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Amateur Astronomer Spots Supernova Right As It Begins
Posted by News Fetcher on February 23 '18 at 09:31 AM
By BeauHD from Slashdot's explosions-in-the-sky department:
New submitter Rotten shares a report from Gizmodo: Amateur astronomer Victor Buso was testing his camera-telescope setup in Argentina back in September 2016, pointing his Newtonian telescope at a spiral galaxy called NGC613. He collected light from the galaxy for the next hour and a half, taking short exposures to keep out the Santa Fe city lights. When he looked at his images, he realized he'd captured a potential supernova -- an enormous flash of light an energy bursting off of a distant star. Buso took more data and informed Argentine observatories, who announced the outcome of their follow-up observations today: "the serendipitous discovery of a newly born, normal type IIb supernova," according to the paper published in Nature. Not only did this demonstrate the importance of amateur astronomy, but Buso's images also provided evidence of the brief initial shockwave from the supernova, a phenomenon that telescopes rarely capture, since they'd have to be looking at the exact right place in the sky at the right time. Buso didn't just discover a supernova, though. He also presented evidence for the "long-sought shock-breakout phase," as the scientists write, an explosion of energy theorized to emanate from a shock wave at the supernova's source. The researchers point out that it's hard to generalize from a single supernova.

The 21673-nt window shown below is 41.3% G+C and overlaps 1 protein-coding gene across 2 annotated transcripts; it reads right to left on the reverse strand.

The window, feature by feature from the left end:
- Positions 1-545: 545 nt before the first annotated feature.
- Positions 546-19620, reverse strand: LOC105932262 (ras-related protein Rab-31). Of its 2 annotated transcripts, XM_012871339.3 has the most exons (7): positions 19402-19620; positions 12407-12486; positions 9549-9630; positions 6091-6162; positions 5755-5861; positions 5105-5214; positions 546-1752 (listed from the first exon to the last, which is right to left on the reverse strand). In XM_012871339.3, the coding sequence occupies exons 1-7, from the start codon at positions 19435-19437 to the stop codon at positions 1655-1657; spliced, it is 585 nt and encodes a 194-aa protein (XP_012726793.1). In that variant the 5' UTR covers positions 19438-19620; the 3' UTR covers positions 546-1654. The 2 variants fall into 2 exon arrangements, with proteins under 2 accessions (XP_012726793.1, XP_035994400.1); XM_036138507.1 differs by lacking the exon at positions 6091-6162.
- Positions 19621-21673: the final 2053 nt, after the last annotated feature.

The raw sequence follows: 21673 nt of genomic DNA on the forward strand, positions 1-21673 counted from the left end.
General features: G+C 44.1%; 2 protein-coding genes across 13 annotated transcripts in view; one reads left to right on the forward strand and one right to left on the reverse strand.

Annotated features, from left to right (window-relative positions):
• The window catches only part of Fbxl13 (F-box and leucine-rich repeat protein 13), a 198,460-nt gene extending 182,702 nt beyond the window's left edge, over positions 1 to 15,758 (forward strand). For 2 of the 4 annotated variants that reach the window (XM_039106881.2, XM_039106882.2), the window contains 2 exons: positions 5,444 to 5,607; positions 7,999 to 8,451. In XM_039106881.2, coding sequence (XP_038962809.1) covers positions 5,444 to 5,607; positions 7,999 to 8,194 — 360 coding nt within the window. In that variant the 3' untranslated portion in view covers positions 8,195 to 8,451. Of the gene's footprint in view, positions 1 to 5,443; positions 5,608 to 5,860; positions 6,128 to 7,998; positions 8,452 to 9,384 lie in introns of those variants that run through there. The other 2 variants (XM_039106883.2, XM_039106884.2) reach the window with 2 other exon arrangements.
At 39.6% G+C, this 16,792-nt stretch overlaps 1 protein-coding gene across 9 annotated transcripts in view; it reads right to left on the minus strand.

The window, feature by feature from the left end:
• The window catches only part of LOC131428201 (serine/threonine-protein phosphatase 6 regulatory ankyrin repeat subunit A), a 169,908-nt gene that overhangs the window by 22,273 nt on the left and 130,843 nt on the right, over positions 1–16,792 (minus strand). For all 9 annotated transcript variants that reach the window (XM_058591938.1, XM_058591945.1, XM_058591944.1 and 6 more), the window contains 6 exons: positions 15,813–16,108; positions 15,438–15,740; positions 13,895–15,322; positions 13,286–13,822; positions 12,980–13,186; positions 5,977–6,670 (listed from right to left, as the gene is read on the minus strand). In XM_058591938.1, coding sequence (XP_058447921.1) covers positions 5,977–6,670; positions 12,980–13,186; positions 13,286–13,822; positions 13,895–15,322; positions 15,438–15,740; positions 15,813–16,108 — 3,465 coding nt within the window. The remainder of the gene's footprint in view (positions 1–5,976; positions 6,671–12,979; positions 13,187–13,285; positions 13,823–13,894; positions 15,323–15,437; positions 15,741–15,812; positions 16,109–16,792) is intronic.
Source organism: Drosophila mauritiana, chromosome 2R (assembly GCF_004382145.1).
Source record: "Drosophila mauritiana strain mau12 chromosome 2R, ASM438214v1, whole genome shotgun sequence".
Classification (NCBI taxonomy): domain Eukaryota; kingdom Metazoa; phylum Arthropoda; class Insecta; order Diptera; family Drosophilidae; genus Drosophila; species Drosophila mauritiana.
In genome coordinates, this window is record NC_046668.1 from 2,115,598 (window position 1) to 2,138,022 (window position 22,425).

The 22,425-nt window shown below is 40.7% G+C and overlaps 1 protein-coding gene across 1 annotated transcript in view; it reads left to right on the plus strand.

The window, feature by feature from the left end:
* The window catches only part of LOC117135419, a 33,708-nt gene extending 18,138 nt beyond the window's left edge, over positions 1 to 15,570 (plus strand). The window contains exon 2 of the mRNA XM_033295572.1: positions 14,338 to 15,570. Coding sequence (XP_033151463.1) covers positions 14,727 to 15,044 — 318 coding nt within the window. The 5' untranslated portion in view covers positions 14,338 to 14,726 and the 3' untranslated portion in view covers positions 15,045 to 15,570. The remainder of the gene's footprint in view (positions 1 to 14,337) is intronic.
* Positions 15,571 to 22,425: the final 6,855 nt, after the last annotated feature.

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Takara Tomy Star Wars Powered By Transformers Millennium Falcon Transformation Video
Posted by News Fetcher on February 23 '18 at 09:21 AM
By Black Convoy from TFW2005:
<img width="600" height="338" src="http://news.tfw2005.com/wp-content/uploads/sites/10/2018/02/00-Star-Wars-Powered-By-Transformers-Millennium-Falcon.png" alt="" />

Takara-Tomy have updated their website with a new section for the Star Wars Powered By Transformers Millennium Falcon. We have some new extra images, and one of them let us know that the Millennium Falcon will be 24 cm long. There’s also a new official video showing the transformation from Millennium Falcon to the Han Solo and Chewbacca components. It’s nice to see all the great finishing and paint details on the figure. As Takara Tomy Designer Takahiko Shirai stated on a recent Interview, the figures on this line really take special care on not to expose robot parts in » Continue Reading.

The post Takara Tomy Star Wars Powered By Transformers Millennium Falcon Transformation Video appeared first on Transformer World 2005 - TFW2005.COM.

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War For Cybertron Fan Vote Ending Today – Fan Questions Answered
Posted by News Fetcher on February 23 '18 at 08:02 AM
By ORIO from TFW2005:
<img width="600" height="355" src="http://news.tfw2005.com/wp-content/uploads/sites/10/2018/02/war-for-cybertron-fan-vote-2018-1.jpg" alt="" />

The War For Cybertron Trilogy Fan vote is ending today. Fans have the chance to vote, using a hashtag, which Generations two-pack they would like to see in the next Transformers Generations line. You can cast your vote on the Transformers Facebook or Instagram pages. The choices are: Wheeljack Vs. Spinister Needlenose Vs. Tracks Impactor Vs. Mirage  The Official Transformers Instagram page has also added some answers to questions from the fans and give us some insight into what we might be able to expect as far as these two packs go. Q: Aren’t Needlenose and Tracks brothers? » Continue Reading.

The post War For Cybertron Fan Vote Ending Today – Fan Questions Answered appeared first on Transformer World 2005 - TFW2005.COM.